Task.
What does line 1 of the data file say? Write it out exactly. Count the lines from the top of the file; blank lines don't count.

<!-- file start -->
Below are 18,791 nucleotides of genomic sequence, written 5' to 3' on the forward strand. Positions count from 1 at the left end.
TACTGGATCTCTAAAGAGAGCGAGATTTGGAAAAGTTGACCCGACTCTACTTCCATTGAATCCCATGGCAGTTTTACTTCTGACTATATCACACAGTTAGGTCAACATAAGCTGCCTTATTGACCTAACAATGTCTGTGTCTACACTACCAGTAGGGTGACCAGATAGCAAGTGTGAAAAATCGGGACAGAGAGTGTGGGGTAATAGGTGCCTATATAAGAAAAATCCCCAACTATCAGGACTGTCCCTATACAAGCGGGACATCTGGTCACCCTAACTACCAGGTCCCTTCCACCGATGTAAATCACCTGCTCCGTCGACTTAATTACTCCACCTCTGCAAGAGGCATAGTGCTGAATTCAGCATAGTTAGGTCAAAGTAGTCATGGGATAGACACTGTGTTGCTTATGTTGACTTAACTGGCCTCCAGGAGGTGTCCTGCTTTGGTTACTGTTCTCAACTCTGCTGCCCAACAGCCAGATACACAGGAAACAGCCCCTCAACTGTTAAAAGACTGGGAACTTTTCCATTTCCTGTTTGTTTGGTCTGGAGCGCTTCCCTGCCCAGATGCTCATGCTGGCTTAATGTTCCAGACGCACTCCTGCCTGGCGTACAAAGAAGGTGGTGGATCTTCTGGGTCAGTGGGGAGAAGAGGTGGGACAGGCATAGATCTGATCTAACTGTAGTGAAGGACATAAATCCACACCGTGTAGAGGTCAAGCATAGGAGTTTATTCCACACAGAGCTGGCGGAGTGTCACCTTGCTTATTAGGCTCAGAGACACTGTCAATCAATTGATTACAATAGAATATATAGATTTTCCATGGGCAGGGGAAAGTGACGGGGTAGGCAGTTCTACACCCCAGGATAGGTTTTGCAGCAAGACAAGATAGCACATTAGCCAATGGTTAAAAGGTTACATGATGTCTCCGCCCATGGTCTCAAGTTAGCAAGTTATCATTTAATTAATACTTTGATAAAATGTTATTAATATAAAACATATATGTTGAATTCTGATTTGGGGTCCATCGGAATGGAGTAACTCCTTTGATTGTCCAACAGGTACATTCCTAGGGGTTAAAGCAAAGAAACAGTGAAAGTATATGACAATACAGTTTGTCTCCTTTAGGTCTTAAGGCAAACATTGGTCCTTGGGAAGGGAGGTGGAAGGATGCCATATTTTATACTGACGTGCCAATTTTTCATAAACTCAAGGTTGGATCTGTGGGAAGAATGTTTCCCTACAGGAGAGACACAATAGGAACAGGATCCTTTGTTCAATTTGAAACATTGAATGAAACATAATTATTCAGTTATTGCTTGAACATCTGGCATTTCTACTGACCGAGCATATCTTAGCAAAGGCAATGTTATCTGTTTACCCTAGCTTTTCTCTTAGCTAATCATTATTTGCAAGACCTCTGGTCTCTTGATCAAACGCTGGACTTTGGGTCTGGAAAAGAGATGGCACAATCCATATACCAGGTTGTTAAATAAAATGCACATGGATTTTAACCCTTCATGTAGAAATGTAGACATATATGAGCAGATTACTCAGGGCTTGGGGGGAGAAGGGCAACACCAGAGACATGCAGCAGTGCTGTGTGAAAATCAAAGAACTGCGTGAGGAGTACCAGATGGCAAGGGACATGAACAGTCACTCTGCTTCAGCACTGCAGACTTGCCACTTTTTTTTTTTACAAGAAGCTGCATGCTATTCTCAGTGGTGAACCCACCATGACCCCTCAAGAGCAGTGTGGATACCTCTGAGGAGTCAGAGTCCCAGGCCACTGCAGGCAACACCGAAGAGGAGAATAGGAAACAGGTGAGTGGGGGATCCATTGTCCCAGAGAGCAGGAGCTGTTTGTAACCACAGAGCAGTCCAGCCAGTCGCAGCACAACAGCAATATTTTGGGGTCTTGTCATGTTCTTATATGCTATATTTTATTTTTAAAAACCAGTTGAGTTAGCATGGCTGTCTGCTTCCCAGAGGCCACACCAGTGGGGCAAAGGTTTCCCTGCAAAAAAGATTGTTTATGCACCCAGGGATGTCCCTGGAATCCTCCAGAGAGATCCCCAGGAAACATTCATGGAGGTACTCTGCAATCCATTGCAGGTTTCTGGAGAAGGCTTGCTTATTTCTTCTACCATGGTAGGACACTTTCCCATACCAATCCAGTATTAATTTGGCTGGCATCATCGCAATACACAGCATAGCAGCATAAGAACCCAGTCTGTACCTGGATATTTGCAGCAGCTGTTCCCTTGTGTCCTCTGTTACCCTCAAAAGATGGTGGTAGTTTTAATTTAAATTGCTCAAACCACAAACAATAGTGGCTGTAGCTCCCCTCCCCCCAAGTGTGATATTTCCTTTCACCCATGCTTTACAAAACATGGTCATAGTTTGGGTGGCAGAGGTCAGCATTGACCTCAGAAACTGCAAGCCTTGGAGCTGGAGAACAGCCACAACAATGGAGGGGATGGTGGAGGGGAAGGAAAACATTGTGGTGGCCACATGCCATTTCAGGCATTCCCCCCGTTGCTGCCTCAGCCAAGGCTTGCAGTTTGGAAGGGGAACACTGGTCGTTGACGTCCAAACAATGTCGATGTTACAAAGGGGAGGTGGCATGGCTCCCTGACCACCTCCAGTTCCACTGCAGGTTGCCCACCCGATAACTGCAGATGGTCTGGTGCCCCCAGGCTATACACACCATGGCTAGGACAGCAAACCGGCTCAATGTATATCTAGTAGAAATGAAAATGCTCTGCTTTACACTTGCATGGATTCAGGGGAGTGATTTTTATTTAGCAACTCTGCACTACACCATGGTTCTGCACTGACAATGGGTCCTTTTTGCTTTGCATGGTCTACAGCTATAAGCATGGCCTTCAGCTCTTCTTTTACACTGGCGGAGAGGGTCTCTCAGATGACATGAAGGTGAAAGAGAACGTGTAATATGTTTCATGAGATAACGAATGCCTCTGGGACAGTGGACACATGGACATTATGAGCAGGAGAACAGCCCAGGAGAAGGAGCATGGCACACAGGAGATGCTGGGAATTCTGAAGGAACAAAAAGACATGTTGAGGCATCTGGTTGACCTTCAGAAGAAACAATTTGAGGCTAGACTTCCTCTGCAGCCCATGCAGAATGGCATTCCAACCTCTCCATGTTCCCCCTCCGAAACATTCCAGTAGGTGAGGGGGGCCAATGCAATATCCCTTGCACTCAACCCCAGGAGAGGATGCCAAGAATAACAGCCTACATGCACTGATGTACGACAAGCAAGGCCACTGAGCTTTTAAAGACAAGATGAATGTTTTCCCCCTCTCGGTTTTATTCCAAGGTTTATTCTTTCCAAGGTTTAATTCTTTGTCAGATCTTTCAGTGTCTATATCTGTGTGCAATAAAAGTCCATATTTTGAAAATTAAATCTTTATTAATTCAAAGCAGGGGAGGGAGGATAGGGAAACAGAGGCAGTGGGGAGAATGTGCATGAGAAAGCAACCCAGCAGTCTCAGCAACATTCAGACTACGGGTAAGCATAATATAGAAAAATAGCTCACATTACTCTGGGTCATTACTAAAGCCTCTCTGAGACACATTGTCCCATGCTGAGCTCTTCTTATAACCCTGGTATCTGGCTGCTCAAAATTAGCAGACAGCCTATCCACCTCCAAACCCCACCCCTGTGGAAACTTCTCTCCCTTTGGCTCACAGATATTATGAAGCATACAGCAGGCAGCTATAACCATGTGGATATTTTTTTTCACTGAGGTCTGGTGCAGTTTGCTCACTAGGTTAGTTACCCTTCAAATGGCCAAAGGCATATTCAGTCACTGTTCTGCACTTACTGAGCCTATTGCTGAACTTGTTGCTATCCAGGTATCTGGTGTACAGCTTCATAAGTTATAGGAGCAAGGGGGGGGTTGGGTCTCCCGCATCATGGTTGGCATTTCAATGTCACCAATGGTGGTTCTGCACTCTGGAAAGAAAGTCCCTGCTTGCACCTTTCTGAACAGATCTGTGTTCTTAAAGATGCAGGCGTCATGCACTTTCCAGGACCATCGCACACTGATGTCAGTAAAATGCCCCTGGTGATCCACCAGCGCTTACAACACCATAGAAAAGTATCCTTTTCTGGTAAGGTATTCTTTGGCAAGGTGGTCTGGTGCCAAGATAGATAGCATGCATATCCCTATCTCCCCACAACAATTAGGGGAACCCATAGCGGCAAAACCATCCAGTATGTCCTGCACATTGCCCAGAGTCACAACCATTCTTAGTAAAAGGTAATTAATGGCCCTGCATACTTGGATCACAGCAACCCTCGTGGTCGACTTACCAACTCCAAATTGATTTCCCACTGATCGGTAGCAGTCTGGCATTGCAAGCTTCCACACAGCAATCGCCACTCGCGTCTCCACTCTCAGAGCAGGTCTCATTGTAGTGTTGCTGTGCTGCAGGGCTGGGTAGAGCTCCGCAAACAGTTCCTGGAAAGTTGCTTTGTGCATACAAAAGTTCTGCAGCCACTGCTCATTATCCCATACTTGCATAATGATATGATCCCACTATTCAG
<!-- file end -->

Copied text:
Below are 18,791 nucleotides of genomic sequence, written 5' to 3' on the forward strand. Positions count from 1 at the left end.